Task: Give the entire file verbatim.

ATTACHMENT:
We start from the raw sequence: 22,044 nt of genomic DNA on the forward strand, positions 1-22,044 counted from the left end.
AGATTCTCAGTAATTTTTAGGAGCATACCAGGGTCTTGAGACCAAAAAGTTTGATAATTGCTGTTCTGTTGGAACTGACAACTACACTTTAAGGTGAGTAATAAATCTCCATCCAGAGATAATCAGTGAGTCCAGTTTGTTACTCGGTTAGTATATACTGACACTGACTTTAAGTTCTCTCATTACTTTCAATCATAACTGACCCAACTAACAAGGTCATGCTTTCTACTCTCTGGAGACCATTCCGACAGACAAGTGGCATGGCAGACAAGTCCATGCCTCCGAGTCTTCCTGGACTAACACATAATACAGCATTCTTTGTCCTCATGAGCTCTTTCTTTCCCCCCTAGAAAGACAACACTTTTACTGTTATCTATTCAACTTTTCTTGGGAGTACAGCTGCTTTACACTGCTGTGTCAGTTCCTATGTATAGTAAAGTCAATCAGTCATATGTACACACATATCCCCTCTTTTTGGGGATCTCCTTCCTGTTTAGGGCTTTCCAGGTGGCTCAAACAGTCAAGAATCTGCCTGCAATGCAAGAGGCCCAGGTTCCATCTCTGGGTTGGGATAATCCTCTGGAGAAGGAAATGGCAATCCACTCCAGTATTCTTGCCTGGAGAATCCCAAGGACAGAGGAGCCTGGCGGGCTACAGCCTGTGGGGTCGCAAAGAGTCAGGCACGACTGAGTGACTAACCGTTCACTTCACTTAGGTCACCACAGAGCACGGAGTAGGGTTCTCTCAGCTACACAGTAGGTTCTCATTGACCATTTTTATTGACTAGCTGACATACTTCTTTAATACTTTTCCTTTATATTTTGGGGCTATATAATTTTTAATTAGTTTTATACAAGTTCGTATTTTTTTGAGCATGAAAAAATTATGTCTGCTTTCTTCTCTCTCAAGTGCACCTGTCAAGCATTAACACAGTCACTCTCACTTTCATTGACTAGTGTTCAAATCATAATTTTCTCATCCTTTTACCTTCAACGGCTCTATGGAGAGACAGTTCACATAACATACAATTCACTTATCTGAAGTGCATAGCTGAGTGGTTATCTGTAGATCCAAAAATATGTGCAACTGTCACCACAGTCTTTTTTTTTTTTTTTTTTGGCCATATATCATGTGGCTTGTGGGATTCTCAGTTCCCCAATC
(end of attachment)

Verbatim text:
We start from the raw sequence: 22,044 nt of genomic DNA on the forward strand, positions 1-22,044 counted from the left end.
AGATTCTCAGTAATTTTTAGGAGCATACCAGGGTCTTGAGACCAAAAAGTTTGATAATTGCTGTTCTGTTGGAACTGACAACTACACTTTAAGGTGAGTAATAAATCTCCATCCAGAGATAATCAGTGAGTCCAGTTTGTTACTCGGTTAGTATATACTGACACTGACTTTAAGTTCTCTCATTACTTTCAATCATAACTGACCCAACTAACAAGGTCATGCTTTCTACTCTCTGGAGACCATTCCGACAGACAAGTGGCATGGCAGACAAGTCCATGCCTCCGAGTCTTCCTGGACTAACACATAATACAGCATTCTTTGTCCTCATGAGCTCTTTCTTTCCCCCCTAGAAAGACAACACTTTTACTGTTATCTATTCAACTTTTCTTGGGAGTACAGCTGCTTTACACTGCTGTGTCAGTTCCTATGTATAGTAAAGTCAATCAGTCATATGTACACACATATCCCCTCTTTTTGGGGATCTCCTTCCTGTTTAGGGCTTTCCAGGTGGCTCAAACAGTCAAGAATCTGCCTGCAATGCAAGAGGCCCAGGTTCCATCTCTGGGTTGGGATAATCCTCTGGAGAAGGAAATGGCAATCCACTCCAGTATTCTTGCCTGGAGAATCCCAAGGACAGAGGAGCCTGGCGGGCTACAGCCTGTGGGGTCGCAAAGAGTCAGGCACGACTGAGTGACTAACCGTTCACTTCACTTAGGTCACCACAGAGCACGGAGTAGGGTTCTCTCAGCTACACAGTAGGTTCTCATTGACCATTTTTATTGACTAGCTGACATACTTCTTTAATACTTTTCCTTTATATTTTGGGGCTATATAATTTTTAATTAGTTTTATACAAGTTCGTATTTTTTTGAGCATGAAAAAATTATGTCTGCTTTCTTCTCTCTCAAGTGCACCTGTCAAGCATTAACACAGTCACTCTCACTTTCATTGACTAGTGTTCAAATCATAATTTTCTCATCCTTTTACCTTCAACGGCTCTATGGAGAGACAGTTCACATAACATACAATTCACTTATCTGAAGTGCATAGCTGAGTGGTTATCTGTAGATCCAAAAATATGTGCAACTGTCACCACAGTCTTTTTTTTTTTTTTTTTTGGCCATATATCATGTGGCTTGTGGGATTCTCAGTTCCCCAATC